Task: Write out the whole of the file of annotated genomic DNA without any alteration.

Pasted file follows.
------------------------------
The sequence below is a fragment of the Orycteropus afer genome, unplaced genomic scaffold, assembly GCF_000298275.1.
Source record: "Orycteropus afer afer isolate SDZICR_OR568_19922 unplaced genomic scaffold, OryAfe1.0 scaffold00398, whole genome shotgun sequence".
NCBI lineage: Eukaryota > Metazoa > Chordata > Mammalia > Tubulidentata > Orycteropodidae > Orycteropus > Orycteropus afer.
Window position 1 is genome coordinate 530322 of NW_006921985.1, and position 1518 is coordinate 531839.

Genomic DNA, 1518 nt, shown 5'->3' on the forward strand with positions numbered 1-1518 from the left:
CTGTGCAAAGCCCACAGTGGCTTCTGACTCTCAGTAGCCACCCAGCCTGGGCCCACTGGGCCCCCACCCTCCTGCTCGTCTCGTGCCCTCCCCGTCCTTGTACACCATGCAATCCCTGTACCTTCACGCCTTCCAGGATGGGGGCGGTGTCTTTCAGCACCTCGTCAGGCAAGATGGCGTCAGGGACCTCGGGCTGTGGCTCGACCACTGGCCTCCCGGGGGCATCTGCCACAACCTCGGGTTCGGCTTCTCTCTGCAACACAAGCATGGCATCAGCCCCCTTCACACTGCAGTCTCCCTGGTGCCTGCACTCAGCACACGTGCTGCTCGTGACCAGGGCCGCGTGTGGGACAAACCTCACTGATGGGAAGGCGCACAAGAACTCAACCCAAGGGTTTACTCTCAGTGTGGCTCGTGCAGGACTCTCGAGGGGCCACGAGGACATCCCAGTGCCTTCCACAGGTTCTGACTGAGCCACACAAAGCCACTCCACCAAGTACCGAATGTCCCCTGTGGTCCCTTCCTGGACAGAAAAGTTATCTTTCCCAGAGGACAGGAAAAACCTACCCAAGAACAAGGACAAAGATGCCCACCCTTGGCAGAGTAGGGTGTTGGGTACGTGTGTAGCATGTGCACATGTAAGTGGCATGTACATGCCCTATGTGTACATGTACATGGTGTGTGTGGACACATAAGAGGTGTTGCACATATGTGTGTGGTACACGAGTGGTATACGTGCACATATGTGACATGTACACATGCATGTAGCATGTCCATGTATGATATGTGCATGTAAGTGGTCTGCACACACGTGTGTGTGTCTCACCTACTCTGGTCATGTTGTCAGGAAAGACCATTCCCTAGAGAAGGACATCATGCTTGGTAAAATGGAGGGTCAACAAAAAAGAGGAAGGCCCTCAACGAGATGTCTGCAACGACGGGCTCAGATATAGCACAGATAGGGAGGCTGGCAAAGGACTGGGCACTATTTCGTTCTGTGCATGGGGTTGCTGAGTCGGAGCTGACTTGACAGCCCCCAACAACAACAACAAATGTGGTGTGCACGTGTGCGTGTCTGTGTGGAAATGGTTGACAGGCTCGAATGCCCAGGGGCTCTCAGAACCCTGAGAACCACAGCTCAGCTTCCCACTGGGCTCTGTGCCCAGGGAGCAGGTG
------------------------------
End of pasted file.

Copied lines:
The sequence below is a fragment of the Orycteropus afer genome, unplaced genomic scaffold, assembly GCF_000298275.1.
Source record: "Orycteropus afer afer isolate SDZICR_OR568_19922 unplaced genomic scaffold, OryAfe1.0 scaffold00398, whole genome shotgun sequence".
NCBI lineage: Eukaryota > Metazoa > Chordata > Mammalia > Tubulidentata > Orycteropodidae > Orycteropus > Orycteropus afer.
Window position 1 is genome coordinate 530322 of NW_006921985.1, and position 1518 is coordinate 531839.

Genomic DNA, 1518 nt, shown 5'->3' on the forward strand with positions numbered 1-1518 from the left:
CTGTGCAAAGCCCACAGTGGCTTCTGACTCTCAGTAGCCACCCAGCCTGGGCCCACTGGGCCCCCACCCTCCTGCTCGTCTCGTGCCCTCCCCGTCCTTGTACACCATGCAATCCCTGTACCTTCACGCCTTCCAGGATGGGGGCGGTGTCTTTCAGCACCTCGTCAGGCAAGATGGCGTCAGGGACCTCGGGCTGTGGCTCGACCACTGGCCTCCCGGGGGCATCTGCCACAACCTCGGGTTCGGCTTCTCTCTGCAACACAAGCATGGCATCAGCCCCCTTCACACTGCAGTCTCCCTGGTGCCTGCACTCAGCACACGTGCTGCTCGTGACCAGGGCCGCGTGTGGGACAAACCTCACTGATGGGAAGGCGCACAAGAACTCAACCCAAGGGTTTACTCTCAGTGTGGCTCGTGCAGGACTCTCGAGGGGCCACGAGGACATCCCAGTGCCTTCCACAGGTTCTGACTGAGCCACACAAAGCCACTCCACCAAGTACCGAATGTCCCCTGTGGTCCCTTCCTGGACAGAAAAGTTATCTTTCCCAGAGGACAGGAAAAACCTACCCAAGAACAAGGACAAAGATGCCCACCCTTGGCAGAGTAGGGTGTTGGGTACGTGTGTAGCATGTGCACATGTAAGTGGCATGTACATGCCCTATGTGTACATGTACATGGTGTGTGTGGACACATAAGAGGTGTTGCACATATGTGTGTGGTACACGAGTGGTATACGTGCACATATGTGACATGTACACATGCATGTAGCATGTCCATGTATGATATGTGCATGTAAGTGGTCTGCACACACGTGTGTGTGTCTCACCTACTCTGGTCATGTTGTCAGGAAAGACCATTCCCTAGAGAAGGACATCATGCTTGGTAAAATGGAGGGTCAACAAAAAAGAGGAAGGCCCTCAACGAGATGTCTGCAACGACGGGCTCAGATATAGCACAGATAGGGAGGCTGGCAAAGGACTGGGCACTATTTCGTTCTGTGCATGGGGTTGCTGAGTCGGAGCTGACTTGACAGCCCCCAACAACAACAACAAATGTGGTGTGCACGTGTGCGTGTCTGTGTGGAAATGGTTGACAGGCTCGAATGCCCAGGGGCTCTCAGAACCCTGAGAACCACAGCTCAGCTTCCCACTGGGCTCTGTGCCCAGGGAGCAGGTG